Neuville-St Vaast German war cemetery

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Neuville-St Vaast German War Cemetery
German War Graves Commission
(Volksbund Deutsche Kriegsgräberfürsorge)
Neuville-St Vaast War Cemetery.jpg
The sea of crosses at Neuville-St. Vaast
Used for those deceased 1914-1918
Established 1919
Location 50°20′32″N 2°45′15″E / 50.34222°N 2.75417°E / 50.34222; 2.75417Coordinates: 50°20′32″N 2°45′15″E / 50.34222°N 2.75417°E / 50.34222; 2.75417
near Neuville-Saint-Vaast, near Arras, France
Total burials 44,833
Burials by nation
Burials by war

The Neuville-St Vaast German War Cemetery is a World War I cemetery located near Neuville-Saint-Vaast, a small village, near Arras, Pas-de-Calais, in Northern France. It is the largest German cemetery in France, containing 44,833 burials.

Establishment[edit]

The cemetery was established by the French Government in 1919 as a collective facility for German Empire war dead whose battlefield graves and graveyards lay scattered directly to the north, east and south of the Arras region.[1] It is now administered by the German War Graves Commission - Volksbund Deutsche Kriegsgräberfürsorge (V.D.K.).

Construction & Administration[edit]

Unlike the war cemeteries for Allied casualties, which generally lie with an open aspect, highly visible in the landscape about them, with imposing edifice memorials to mark their sites, the German cemetery near Neuville-St. Vaast is discreetly designed and more understated. Located amidst the farming fields of the rolling Artois landscape, it is screened from the outside by an earth embankment planted with tall hedges, which mostly obscures it from its surroundings. There is no central building, but a small chapel at the gateway which holds directories that list alphabetically the names of the soldiers' bodies that are interred within the cemetery, identifying the plot and section for each grave and providing a map showing their location.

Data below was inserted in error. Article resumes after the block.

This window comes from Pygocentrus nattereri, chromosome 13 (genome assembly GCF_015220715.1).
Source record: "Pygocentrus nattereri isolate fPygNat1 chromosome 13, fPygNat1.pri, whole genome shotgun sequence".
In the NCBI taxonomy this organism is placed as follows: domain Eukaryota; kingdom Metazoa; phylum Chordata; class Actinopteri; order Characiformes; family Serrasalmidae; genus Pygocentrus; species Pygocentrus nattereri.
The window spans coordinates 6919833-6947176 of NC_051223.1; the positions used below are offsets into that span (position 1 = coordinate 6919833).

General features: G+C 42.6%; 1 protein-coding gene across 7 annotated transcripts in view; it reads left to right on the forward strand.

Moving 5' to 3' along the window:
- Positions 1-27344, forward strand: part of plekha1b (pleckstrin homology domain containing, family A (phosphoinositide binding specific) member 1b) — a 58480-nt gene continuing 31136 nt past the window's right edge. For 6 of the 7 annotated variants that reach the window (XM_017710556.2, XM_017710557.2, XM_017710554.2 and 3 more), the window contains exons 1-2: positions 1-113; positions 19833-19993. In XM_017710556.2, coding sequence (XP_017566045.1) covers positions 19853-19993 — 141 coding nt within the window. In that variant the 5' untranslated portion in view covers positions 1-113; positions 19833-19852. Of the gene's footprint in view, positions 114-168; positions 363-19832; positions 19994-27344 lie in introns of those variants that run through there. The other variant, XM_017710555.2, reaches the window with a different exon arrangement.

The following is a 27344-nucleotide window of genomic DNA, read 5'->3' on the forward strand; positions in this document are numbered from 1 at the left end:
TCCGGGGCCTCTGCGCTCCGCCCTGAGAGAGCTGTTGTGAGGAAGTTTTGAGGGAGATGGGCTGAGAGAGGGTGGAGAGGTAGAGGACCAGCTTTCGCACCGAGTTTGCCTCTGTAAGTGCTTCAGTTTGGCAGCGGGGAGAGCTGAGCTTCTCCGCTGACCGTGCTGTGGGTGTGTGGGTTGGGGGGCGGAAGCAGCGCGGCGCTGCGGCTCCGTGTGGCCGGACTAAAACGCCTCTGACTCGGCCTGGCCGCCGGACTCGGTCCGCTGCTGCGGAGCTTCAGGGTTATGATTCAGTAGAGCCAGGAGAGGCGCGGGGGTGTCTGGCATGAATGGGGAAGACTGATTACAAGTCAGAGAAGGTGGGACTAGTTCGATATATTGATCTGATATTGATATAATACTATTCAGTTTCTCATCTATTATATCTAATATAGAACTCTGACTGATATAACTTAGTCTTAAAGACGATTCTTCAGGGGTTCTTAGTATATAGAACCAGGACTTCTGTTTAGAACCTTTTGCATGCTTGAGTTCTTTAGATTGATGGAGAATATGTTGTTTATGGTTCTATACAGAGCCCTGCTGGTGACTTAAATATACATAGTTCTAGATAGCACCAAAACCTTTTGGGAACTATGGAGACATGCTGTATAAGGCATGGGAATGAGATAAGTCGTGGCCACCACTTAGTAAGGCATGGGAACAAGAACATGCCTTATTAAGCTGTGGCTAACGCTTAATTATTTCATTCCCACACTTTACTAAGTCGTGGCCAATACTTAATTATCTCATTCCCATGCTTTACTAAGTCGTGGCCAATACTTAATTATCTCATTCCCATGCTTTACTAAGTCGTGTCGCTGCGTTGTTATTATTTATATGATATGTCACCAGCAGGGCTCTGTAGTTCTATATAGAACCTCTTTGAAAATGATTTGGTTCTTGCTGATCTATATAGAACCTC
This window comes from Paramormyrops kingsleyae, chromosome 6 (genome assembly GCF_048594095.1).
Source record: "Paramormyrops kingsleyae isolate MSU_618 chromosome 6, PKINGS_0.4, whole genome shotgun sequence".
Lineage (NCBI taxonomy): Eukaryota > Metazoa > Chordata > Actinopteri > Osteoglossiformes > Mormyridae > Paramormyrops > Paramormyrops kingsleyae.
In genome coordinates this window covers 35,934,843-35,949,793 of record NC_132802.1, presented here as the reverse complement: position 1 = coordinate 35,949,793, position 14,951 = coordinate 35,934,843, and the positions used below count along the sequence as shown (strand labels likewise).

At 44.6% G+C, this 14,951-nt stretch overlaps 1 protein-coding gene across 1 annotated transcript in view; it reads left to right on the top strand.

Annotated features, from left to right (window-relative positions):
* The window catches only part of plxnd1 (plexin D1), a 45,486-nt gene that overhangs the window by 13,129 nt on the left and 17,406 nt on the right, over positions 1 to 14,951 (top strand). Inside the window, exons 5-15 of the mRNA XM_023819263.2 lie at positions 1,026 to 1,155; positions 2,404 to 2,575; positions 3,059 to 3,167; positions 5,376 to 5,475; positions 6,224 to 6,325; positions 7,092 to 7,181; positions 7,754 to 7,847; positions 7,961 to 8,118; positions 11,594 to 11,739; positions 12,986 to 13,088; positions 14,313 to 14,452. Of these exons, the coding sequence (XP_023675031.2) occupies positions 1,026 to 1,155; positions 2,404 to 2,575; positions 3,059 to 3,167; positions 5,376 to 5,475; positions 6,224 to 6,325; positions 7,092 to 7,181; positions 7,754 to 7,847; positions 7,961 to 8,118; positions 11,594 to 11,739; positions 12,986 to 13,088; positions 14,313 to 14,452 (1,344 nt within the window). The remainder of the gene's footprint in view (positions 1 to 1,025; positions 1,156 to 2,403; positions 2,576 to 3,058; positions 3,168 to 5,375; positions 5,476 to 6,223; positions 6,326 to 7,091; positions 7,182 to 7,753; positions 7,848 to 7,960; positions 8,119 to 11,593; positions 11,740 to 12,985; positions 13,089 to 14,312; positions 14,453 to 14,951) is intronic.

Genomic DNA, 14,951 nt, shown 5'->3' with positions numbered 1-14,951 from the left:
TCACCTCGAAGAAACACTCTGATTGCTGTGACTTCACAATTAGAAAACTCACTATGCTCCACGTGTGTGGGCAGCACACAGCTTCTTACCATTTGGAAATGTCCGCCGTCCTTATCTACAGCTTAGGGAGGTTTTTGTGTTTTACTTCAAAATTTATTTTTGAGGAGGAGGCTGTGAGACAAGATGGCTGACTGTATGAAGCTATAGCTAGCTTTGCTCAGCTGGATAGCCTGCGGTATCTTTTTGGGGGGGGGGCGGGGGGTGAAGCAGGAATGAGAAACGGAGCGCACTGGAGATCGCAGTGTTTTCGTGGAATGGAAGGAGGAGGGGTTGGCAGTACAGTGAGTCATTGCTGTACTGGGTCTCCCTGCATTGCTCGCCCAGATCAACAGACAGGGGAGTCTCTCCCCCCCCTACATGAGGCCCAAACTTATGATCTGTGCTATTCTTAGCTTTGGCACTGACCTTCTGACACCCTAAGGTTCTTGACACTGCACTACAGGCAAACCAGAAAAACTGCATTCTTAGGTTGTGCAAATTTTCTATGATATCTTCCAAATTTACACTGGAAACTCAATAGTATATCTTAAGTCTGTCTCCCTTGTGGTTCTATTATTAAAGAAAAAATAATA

Between 1975 and 1983 the V.D.K. completely reorganized the cemetery, replacing deteriorating wooden crosses that used to mark the graves with ones made of metal that have marked upon them: Name, Rank and Date of Death. Each cross lists four individual names, being the location marker for four graves in each plot it stands over.

Within the cemetery there are 129 stone grave markers, of a different design from the uniform metal grey cross, displaying the Star of David for the graves of Jewish-German soldiers who fell in action fighting for Imperial Germany.[2]

A World War I battlefield stone war memorial, fashioned originally by the men of Hanoverian Infantry Regiment Nr.164, was relocated into the cemetery's grounds post-war.[3]

Several small dug-out fortifications still exist within the cemetery's perimeter, relics from the fighting that raged across the area in World War I.

Other war cemeteries around Neuville-Saint-Vaast[edit]

In the region of Nord-Pas-de-Calais there are more than 700 war cemeteries of all participating nations in the world war.[4] Around Neuville-Saint-Vaast these are:[5]

Sources[edit]

External links[edit]